Having a full working storage is more than just having food, it is about equipment, clothing, skills and supplies...ponder which areas you need to improve.

Are you practicing better budgeting to handle higher prices?

Even if nothing goes bad you would do well to prepare and with yard sale season soon here you can watch for these items or ask on your neighborhood groups if anyone has what you are looking for.


https://salvageandstitch.com/2017/11/13/diy-underwear-tutorial-from-a-t-shirt - this shows how to make a pattern from your own underwear.

I saw a YouTube video where the husband sewed his wife and daughters' underwear from t-shirts. 




I just wanted you to see with a little sewing skill you can make useful items.





I have given some very basic ways to knit and crochet helpful items that you can learn to make on a beginner's level.

I think getting back to basics will be helpful.

Monday, May 20, 2019

Monday Message


"Decide as a family that there will be no vacation or holiday next year unless you have your year’s supply. Many Church members could buy a full year’s supply of the basics from what they would save by not taking a vacation. Take the vacation time and work on a family garden. Be together, and it can be just as much fun."
(Vaughn J. Featherston)

It is almost planting time, are you going to have a garden?

There still is much flooding going on in eastern Iowa. It seems there is no end to the trials all around the world. We need to be ready to help each other...there is no shortage of need. We may not be able to do huge things but we can do what we can to help, even a smile and prayers can help if we can do nothing else.

I have still been spring cleaning a bit and organizing as I go. I have always believed having something you like to collect is a good thing but as I have been going through clearing out with this spring cleaning I might be rethinking the collecting thing. I think I collected too many things. Yes, collecting is fun but is hard to clear out. During this time I saw a commercial for a show, this lady had such a huge collection she needed to buy another house just to house it. Just how much is too much? Well, I know my clearing out will help others who are going through a hard time and that kept me going.

How are you coming with your skill building?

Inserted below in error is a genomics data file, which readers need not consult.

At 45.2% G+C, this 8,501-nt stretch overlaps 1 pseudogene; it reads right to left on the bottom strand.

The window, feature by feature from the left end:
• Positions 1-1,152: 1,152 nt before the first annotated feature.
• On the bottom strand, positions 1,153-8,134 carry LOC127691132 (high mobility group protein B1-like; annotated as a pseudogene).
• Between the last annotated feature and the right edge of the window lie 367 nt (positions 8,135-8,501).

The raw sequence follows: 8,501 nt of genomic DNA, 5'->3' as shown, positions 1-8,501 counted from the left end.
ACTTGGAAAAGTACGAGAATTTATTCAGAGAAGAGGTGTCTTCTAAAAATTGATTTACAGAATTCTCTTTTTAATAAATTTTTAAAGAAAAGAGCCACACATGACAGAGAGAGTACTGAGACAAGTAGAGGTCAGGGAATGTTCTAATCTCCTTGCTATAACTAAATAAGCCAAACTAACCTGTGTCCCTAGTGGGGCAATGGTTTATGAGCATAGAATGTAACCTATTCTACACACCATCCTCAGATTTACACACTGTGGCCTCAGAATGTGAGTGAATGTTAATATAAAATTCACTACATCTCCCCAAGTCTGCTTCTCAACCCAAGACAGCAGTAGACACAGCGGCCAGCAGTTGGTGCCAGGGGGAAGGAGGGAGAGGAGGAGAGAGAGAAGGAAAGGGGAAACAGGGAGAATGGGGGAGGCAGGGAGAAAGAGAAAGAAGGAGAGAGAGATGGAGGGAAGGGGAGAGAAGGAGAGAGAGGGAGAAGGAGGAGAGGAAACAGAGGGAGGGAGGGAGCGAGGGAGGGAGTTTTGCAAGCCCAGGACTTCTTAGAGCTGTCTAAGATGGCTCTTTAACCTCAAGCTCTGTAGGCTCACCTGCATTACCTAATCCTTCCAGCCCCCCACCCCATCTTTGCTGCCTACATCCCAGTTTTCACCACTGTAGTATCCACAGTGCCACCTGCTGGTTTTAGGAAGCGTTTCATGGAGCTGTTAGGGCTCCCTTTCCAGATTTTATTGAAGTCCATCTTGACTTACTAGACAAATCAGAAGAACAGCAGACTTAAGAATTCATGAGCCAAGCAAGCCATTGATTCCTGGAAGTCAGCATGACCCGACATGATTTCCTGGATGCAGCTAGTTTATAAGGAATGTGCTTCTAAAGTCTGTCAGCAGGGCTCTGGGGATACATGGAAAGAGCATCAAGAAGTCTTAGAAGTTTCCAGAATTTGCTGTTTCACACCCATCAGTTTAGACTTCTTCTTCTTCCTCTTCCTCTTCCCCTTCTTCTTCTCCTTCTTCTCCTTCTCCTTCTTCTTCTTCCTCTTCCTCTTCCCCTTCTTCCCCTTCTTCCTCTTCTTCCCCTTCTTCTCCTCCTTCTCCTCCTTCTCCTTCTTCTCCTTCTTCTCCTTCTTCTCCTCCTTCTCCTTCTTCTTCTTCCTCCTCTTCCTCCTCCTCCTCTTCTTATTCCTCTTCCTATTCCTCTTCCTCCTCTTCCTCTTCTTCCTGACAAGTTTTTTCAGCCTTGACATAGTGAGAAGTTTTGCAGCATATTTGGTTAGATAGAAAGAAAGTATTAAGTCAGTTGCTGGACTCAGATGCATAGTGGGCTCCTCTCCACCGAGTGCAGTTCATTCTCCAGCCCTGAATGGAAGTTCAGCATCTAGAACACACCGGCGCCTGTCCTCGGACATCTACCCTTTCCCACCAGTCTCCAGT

Mary Ann shared this link with us...

https://knitfreedom.com/?fbclid=IwAR3-RnEsxZISuUYIjedQudv4hywd8llRi1ceu_BXyqdrDDhoHzDeHtjVenM   

It is a great site if you knit or if you want to learn.  

I have been working on knitting up a skein of sock yarn. I only had one skein of this and want to see how long of a sock tube I get.  



Then once I get close to the other end I will do ten rows of ribbing and bind off. I plan to do the afterthought everything socks. I will pick gray or blue and do the heels and toes.

https://www.youtube.com/watch?v=nNVKoPw0lcU - here she will show you how I will do it.

This will prepare me to using my sock machine to do the same thing...



I will crank out a sock tube that will be like the one I showed above then I'll repeat the same procedure. This is a skill I have been teaching myself.

The sock machine will do ribbing heels and toes using these parts...



Maybe down the road I will want to do that but I really want to crank tubes and do the afterthought everything socks.

At the same time I am trying to learn to spin thinner to make my own sock yarn because over the last few years sock yarn has skyrocketed in price.



Along those lines I have been watching this gal's podcast. This one happens to be her dying cotton crochet thread which it just happens to be like I use in one of my favorite bobbin lace bookmark...https://www.youtube.com/watch?v=0543_HU25JY&t=1411s  

I'd like to learn more on dying my own fiber. I also have been gathering things I had on hand to use for dedicated dye equipment like separate pans, a salad spinner, rubber gloves, plastic measuring spoons and stir spoons tongs, scale and dye and such.



I have my fleece for spinning all on this shelf waiting to be dyed or spun.



With most of the spring cleaning done I have been able to do a little weaving as well.



This is a bobbin lace bookmark I made for part of a gift. I am still learning and probably always will be. I knew I would like to learn bobbin lace I just never expected to love it so much.

What skills are you working on?

Keep looking for sales to stock up as you can.

Monday, May 13, 2019

Monday Message



“A cardinal principle of the gospel is to prepare for the day of scarcity. Work, industry, frugality are part of the royal order of life.” (Bishop Keith B. McMullin)

This is why I stress so much on here to gather storage, live frugally, and learn new skills. It’s a way of life!